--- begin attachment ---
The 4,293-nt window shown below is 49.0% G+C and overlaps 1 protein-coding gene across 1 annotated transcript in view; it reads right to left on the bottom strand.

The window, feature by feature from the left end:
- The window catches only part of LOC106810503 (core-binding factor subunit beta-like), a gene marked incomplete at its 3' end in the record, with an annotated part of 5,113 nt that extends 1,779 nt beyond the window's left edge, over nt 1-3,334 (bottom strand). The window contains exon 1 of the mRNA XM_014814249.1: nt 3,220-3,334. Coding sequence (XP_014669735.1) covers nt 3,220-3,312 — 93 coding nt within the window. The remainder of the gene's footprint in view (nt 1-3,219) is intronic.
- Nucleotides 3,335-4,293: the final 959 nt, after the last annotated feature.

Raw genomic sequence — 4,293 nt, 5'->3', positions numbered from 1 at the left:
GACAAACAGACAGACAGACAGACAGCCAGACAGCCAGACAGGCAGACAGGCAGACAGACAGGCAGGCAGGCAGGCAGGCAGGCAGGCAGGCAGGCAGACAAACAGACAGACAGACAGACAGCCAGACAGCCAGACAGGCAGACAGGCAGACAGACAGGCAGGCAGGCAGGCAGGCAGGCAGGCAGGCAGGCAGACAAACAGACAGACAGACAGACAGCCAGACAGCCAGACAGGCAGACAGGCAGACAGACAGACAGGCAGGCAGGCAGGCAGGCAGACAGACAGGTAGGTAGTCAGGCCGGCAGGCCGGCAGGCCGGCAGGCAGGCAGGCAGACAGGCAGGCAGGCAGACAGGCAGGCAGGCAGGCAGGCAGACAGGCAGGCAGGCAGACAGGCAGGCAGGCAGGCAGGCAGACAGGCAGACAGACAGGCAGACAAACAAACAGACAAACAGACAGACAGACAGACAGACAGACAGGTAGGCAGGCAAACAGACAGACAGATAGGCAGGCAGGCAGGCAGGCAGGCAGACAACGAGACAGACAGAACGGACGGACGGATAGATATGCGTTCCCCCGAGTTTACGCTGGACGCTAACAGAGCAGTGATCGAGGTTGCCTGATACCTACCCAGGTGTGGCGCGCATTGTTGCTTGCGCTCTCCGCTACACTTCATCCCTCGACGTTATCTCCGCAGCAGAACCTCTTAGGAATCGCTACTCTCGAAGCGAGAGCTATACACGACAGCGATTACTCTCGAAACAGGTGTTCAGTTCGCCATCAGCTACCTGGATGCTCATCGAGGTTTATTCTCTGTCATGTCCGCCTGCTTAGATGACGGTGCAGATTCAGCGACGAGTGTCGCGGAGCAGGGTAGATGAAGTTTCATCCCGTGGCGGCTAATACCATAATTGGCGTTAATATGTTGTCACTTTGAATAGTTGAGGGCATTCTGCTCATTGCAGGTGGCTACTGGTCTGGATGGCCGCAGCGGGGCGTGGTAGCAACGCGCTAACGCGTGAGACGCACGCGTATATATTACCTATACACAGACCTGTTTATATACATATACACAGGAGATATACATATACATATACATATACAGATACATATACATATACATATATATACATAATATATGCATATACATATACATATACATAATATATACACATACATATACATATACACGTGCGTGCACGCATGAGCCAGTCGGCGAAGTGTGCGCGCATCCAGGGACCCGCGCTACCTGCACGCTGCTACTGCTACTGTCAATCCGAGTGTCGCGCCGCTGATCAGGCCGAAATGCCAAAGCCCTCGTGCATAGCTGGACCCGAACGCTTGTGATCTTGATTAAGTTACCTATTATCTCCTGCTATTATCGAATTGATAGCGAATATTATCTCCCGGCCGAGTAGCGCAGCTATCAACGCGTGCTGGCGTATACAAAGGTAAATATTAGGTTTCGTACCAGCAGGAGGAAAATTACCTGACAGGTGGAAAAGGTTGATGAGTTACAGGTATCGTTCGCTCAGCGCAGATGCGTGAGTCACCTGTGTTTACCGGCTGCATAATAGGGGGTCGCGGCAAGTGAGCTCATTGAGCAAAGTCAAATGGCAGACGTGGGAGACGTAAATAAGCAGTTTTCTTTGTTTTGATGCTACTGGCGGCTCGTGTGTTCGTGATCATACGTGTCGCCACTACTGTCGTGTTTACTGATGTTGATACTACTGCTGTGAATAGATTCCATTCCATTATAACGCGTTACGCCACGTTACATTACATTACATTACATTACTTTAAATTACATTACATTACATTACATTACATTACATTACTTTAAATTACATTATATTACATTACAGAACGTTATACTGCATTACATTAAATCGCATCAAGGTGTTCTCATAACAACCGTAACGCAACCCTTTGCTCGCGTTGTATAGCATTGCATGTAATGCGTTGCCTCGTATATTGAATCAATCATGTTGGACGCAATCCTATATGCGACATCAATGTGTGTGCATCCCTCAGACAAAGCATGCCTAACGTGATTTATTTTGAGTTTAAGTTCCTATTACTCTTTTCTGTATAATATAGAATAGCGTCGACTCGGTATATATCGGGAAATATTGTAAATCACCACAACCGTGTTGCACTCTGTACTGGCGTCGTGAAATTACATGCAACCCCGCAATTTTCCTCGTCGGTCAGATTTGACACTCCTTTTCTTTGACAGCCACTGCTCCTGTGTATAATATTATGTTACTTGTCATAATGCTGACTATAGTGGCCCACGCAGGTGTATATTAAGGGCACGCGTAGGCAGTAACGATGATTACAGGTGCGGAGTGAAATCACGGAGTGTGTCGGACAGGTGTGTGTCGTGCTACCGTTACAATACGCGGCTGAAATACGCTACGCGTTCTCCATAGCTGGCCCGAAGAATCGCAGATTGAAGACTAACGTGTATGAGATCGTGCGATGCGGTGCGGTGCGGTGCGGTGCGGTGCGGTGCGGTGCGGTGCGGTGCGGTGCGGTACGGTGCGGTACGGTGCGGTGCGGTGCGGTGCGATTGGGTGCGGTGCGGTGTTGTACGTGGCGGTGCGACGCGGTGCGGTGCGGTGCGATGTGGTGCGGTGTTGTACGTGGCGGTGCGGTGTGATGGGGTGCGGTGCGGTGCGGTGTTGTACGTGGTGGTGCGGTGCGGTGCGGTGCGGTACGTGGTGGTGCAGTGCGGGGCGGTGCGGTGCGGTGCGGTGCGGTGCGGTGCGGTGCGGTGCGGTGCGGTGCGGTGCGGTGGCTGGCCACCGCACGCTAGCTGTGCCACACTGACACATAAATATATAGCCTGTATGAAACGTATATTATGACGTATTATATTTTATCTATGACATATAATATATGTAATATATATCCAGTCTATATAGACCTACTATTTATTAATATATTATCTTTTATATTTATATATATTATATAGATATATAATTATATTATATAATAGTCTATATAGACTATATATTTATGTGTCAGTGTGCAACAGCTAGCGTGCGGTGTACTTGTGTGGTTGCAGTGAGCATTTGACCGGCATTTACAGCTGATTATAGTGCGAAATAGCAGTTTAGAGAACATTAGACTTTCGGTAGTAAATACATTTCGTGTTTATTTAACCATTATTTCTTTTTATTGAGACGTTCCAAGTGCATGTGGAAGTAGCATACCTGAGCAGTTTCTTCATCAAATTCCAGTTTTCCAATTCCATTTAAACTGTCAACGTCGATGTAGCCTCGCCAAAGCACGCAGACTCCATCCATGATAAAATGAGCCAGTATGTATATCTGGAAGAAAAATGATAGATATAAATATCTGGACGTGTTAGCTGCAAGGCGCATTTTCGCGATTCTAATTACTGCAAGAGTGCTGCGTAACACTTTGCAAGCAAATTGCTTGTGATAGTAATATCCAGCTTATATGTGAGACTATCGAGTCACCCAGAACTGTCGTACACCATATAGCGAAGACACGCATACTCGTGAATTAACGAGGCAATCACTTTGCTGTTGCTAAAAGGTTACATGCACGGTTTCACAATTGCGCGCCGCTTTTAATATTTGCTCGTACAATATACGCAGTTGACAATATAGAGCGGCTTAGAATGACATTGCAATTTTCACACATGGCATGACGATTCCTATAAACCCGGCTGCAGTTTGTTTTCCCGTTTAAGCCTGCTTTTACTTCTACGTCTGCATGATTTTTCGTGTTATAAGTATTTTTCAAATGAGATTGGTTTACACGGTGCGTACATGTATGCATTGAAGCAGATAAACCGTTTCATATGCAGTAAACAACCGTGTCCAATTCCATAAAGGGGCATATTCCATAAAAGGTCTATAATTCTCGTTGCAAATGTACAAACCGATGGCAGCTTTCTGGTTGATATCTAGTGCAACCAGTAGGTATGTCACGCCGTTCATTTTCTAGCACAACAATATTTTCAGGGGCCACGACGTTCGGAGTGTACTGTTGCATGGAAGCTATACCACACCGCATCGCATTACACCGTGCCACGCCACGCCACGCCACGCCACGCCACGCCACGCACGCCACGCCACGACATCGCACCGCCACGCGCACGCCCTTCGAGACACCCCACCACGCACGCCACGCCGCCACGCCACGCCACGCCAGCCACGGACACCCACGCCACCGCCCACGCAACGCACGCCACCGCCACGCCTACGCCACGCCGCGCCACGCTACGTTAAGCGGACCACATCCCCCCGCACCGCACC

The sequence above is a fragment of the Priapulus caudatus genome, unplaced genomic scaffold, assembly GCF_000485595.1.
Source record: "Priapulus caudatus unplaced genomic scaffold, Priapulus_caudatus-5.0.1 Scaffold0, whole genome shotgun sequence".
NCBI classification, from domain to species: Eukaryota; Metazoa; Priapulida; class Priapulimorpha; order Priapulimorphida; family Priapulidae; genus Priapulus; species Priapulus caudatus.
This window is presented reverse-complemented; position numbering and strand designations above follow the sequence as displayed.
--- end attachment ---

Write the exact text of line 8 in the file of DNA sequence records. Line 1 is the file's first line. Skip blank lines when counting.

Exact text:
Source record: "Priapulus caudatus unplaced genomic scaffold, Priapulus_caudatus-5.0.1 Scaffold0, whole genome shotgun sequence".